The invention may be further understood by reference to the drawings, wherein:
FIGS. 1A-1D illustrate the fabrication of an extrusion die in accordance with the invention;
FIG. 2 shows an alternative pin array and support for the fabrication of an extrusion die of the invention;
FIGS. 3A-3D illustrate the assembly of a supported pin array from a plurality of discrete pins;
FIG. 4 illustrates an alternative supported pin array incorporating discrete pins; and
FIG. 5 illustrates a supported pin array incorporating multiple pin shapes.
A generalized procedure for the assembly of a honeycomb extrusion die in accordance with the invention is illustrated in FIGS. 1A-1D of the drawing. Those illustrations, and all of the other drawing Figures presented herein, have been schematically drawn and enlarged for purposes of illustration; no attempt has been made to depict any of the dies and die components of any of the drawings in true proportion or to scale.
As shown in FIG. 1A, a die body 10 having a die inlet face 11 opposite a feed hole outlet face 12 is provided with an array of feedholes such as feedholes 13 for conveying plasticized batch material through the die. The die body is typically a unitary plate of metal or other strong, non-brittle material which is sufficiently thick to withstand the pressures of extrusion, although more complex die body constructions may be used as well.
A preform for providing a slotted discharge section for the die is schematically illustrated in FIG. 1B of the drawing. That preform is a machined plate 14 which incorporates a pin array made up of pins 14a formed between intersecting discharge slots 14b. The array of pins 14a lies on but extends outwardly from a pin support 14c, which in the embodiment of FIG. 1B is that bottom surface portion of plate 14 lying below the broken line indicating the depth of slots 14b in the machined plate.
Pin support 14c provides a supporting membrane or layer for maintaining the configuration of slots 14b and the spacing and alignment of pins 14a in the preform. Thus the outer ends of pins 14a in the array, termed the pin root ends in the final die assembly, are aligned with and collectively terminate in a common plane.
An extrusion die is formed from die body 10 of FIG. 1A and discharge section preform 14 in FIG. 1B by assembling the die body and preform as shown in FIG. 1C. Alignment during assembly is such that the root ends of pins 14a on plate 14 are aligned with appropriate pin attachment points on feedhole outlet face 12 of the die body. These attachment points (not shown) occupy locations between feedholes 13 on die body 10, so that the feedholes will not be blocked by the pin root ends but will instead open substantially without obstruction into slots 14b.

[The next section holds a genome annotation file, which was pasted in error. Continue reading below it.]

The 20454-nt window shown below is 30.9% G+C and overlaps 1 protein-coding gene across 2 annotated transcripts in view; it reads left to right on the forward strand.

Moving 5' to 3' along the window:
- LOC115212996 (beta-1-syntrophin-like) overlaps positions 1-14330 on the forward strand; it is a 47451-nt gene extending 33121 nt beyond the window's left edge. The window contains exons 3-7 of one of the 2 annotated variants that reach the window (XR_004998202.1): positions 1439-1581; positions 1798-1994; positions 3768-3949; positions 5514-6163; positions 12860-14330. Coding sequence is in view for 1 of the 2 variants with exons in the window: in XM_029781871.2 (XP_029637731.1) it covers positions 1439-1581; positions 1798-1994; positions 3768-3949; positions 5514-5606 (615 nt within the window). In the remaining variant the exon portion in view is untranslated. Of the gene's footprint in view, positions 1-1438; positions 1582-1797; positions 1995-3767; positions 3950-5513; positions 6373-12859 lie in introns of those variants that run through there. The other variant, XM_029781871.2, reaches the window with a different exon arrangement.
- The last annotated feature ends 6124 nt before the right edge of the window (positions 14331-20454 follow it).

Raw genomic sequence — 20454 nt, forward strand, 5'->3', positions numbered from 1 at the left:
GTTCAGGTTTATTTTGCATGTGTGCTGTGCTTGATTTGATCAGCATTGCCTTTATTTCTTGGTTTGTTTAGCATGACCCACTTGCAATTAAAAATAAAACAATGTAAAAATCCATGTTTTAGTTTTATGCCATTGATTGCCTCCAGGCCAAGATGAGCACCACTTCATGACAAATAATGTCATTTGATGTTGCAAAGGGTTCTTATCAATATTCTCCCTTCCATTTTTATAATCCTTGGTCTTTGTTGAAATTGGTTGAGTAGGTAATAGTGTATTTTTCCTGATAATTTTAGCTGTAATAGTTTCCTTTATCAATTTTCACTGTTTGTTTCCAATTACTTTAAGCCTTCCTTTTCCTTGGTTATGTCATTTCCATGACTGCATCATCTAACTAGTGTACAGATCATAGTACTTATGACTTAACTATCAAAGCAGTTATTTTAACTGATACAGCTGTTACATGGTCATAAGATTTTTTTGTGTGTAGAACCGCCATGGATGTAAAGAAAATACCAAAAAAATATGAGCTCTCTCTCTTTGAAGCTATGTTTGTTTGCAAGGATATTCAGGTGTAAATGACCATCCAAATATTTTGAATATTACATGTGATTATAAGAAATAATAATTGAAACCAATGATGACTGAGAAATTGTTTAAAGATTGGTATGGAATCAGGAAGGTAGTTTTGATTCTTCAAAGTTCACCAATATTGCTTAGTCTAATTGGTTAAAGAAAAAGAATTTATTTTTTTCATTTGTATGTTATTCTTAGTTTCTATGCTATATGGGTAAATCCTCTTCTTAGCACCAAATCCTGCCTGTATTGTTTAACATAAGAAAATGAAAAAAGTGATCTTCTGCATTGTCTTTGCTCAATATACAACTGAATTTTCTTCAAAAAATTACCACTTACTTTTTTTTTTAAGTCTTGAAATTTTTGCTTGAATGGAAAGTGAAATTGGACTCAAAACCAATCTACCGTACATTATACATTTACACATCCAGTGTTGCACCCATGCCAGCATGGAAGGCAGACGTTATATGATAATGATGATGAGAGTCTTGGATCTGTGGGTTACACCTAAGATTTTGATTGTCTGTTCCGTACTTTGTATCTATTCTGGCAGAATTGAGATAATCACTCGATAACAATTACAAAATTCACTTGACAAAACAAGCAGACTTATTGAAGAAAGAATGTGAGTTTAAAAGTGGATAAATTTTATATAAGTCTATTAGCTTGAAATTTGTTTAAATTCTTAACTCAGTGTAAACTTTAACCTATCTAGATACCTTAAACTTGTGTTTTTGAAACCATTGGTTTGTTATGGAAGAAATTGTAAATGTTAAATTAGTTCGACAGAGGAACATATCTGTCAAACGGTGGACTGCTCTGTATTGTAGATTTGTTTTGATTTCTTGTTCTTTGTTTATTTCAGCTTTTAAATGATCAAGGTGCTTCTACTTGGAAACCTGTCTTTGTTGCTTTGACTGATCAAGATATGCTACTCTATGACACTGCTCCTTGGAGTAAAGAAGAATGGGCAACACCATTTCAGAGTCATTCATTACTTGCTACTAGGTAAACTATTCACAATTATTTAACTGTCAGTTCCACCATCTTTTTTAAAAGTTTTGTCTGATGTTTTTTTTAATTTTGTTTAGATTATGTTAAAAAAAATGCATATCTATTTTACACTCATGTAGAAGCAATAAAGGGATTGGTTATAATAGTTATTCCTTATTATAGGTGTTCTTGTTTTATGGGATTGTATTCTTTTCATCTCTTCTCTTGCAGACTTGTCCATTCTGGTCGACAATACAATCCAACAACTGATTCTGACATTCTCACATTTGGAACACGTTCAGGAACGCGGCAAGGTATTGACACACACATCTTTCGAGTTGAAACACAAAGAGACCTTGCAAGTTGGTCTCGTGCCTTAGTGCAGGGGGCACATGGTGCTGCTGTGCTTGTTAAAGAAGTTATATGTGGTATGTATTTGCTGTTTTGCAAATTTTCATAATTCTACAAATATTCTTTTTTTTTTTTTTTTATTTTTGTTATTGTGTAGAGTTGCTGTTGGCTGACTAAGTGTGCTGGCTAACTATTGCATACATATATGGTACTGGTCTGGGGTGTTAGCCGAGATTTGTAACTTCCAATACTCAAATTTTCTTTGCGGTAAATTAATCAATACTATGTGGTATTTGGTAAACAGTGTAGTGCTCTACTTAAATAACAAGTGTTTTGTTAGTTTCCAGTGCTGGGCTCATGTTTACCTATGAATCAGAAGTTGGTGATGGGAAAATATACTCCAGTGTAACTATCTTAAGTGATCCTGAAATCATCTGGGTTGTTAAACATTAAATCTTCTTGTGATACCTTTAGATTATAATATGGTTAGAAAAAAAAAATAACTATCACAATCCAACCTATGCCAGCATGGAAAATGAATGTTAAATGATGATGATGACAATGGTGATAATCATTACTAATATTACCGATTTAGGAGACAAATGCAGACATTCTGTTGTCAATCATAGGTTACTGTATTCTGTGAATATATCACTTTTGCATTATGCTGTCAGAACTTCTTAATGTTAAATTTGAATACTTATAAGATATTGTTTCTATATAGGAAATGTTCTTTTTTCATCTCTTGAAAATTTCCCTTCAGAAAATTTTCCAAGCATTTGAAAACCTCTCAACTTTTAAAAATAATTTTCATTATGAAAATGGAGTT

Plate 14 and die body 10 are next joined, as illustrated in FIG. 1D, by a suitable bonding technique. The technique used must be one which will result in the permanent attachment of the pin root ends to the attachment points on the die body. Brazing, soldering, and diffusion bonding are examples of procedures which may be used, with diffusion bonding processes being particularly preferred.
As further shown in FIG. 1D, after the bonding of these die components has been completed, pin support 14c is removed from the array of pins 14a to expose the tops of those pins and discharge slots 14b. Removal may be by cutting, grinding, or other techniques. The through-slotted remainder of plate 14 exposed by this removal thus becomes the discharge face of the extrusion die.
As previously noted, it is desirable that the pin support be formed of a material similar in thermal expansion and high temperature creep characteristics to the material used to form the die body. Similar die body and pin support materials will behave similarly during high temperature bonding procedures such as diffusion bonding, assuring that the initial registry of the pin root ends with their attachment points on the die body will be maintained throughout the bonding procedure.
A particular advantage of the die fabrication procedure of the invention is that it enables the precise assembly of extrusion dies incorporating discharge sections of hard, wear-resistant materials, even where such materials may differ significantly in thermal expansion and creep properties from the selected die body material.
An example of a preform for a slotted discharge section of such a die is schematically illustrated in FIG. 2 of the drawing. FIG. 2 provides a cross-sectional elevational view of a die body 20 and a machined preform 24 for a discharge section to be bonded thereto. Preform 24 is a laminated composite plate comprising a lower facing portion or layer into which have been machined a plurality of slots 24b forming a plurality of pins 24a. These pins are attached to an upper layer of preform 24 designated 24c.